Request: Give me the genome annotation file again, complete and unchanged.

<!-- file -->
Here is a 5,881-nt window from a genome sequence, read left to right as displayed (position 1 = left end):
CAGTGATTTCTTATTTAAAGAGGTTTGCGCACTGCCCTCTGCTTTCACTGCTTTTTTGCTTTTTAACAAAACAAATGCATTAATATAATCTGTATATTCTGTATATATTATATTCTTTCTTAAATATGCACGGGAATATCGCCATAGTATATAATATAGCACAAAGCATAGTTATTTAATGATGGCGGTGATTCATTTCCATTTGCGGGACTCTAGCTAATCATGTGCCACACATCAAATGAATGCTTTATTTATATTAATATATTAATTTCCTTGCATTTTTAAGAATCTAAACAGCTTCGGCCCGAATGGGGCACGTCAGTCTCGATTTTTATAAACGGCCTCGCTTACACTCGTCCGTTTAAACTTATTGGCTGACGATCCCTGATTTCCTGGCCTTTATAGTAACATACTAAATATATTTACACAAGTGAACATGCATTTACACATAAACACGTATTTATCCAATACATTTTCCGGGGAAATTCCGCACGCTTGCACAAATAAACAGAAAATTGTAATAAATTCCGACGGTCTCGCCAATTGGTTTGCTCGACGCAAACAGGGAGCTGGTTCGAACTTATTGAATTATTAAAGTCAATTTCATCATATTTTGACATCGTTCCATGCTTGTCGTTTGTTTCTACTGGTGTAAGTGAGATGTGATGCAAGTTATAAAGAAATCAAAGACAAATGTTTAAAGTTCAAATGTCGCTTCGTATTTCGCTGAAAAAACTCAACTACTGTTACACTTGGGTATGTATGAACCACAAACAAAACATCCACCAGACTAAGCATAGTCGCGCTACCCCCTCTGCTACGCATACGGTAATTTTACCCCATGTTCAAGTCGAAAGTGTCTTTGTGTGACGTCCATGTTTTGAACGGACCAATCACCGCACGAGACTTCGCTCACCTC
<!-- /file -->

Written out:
Here is a 5,881-nt window from a genome sequence, read left to right as displayed (position 1 = left end):
CAGTGATTTCTTATTTAAAGAGGTTTGCGCACTGCCCTCTGCTTTCACTGCTTTTTTGCTTTTTAACAAAACAAATGCATTAATATAATCTGTATATTCTGTATATATTATATTCTTTCTTAAATATGCACGGGAATATCGCCATAGTATATAATATAGCACAAAGCATAGTTATTTAATGATGGCGGTGATTCATTTCCATTTGCGGGACTCTAGCTAATCATGTGCCACACATCAAATGAATGCTTTATTTATATTAATATATTAATTTCCTTGCATTTTTAAGAATCTAAACAGCTTCGGCCCGAATGGGGCACGTCAGTCTCGATTTTTATAAACGGCCTCGCTTACACTCGTCCGTTTAAACTTATTGGCTGACGATCCCTGATTTCCTGGCCTTTATAGTAACATACTAAATATATTTACACAAGTGAACATGCATTTACACATAAACACGTATTTATCCAATACATTTTCCGGGGAAATTCCGCACGCTTGCACAAATAAACAGAAAATTGTAATAAATTCCGACGGTCTCGCCAATTGGTTTGCTCGACGCAAACAGGGAGCTGGTTCGAACTTATTGAATTATTAAAGTCAATTTCATCATATTTTGACATCGTTCCATGCTTGTCGTTTGTTTCTACTGGTGTAAGTGAGATGTGATGCAAGTTATAAAGAAATCAAAGACAAATGTTTAAAGTTCAAATGTCGCTTCGTATTTCGCTGAAAAAACTCAACTACTGTTACACTTGGGTATGTATGAACCACAAACAAAACATCCACCAGACTAAGCATAGTCGCGCTACCCCCTCTGCTACGCATACGGTAATTTTACCCCATGTTCAAGTCGAAAGTGTCTTTGTGTGACGTCCATGTTTTGAACGGACCAATCACCGCACGAGACTTCGCTCACCTC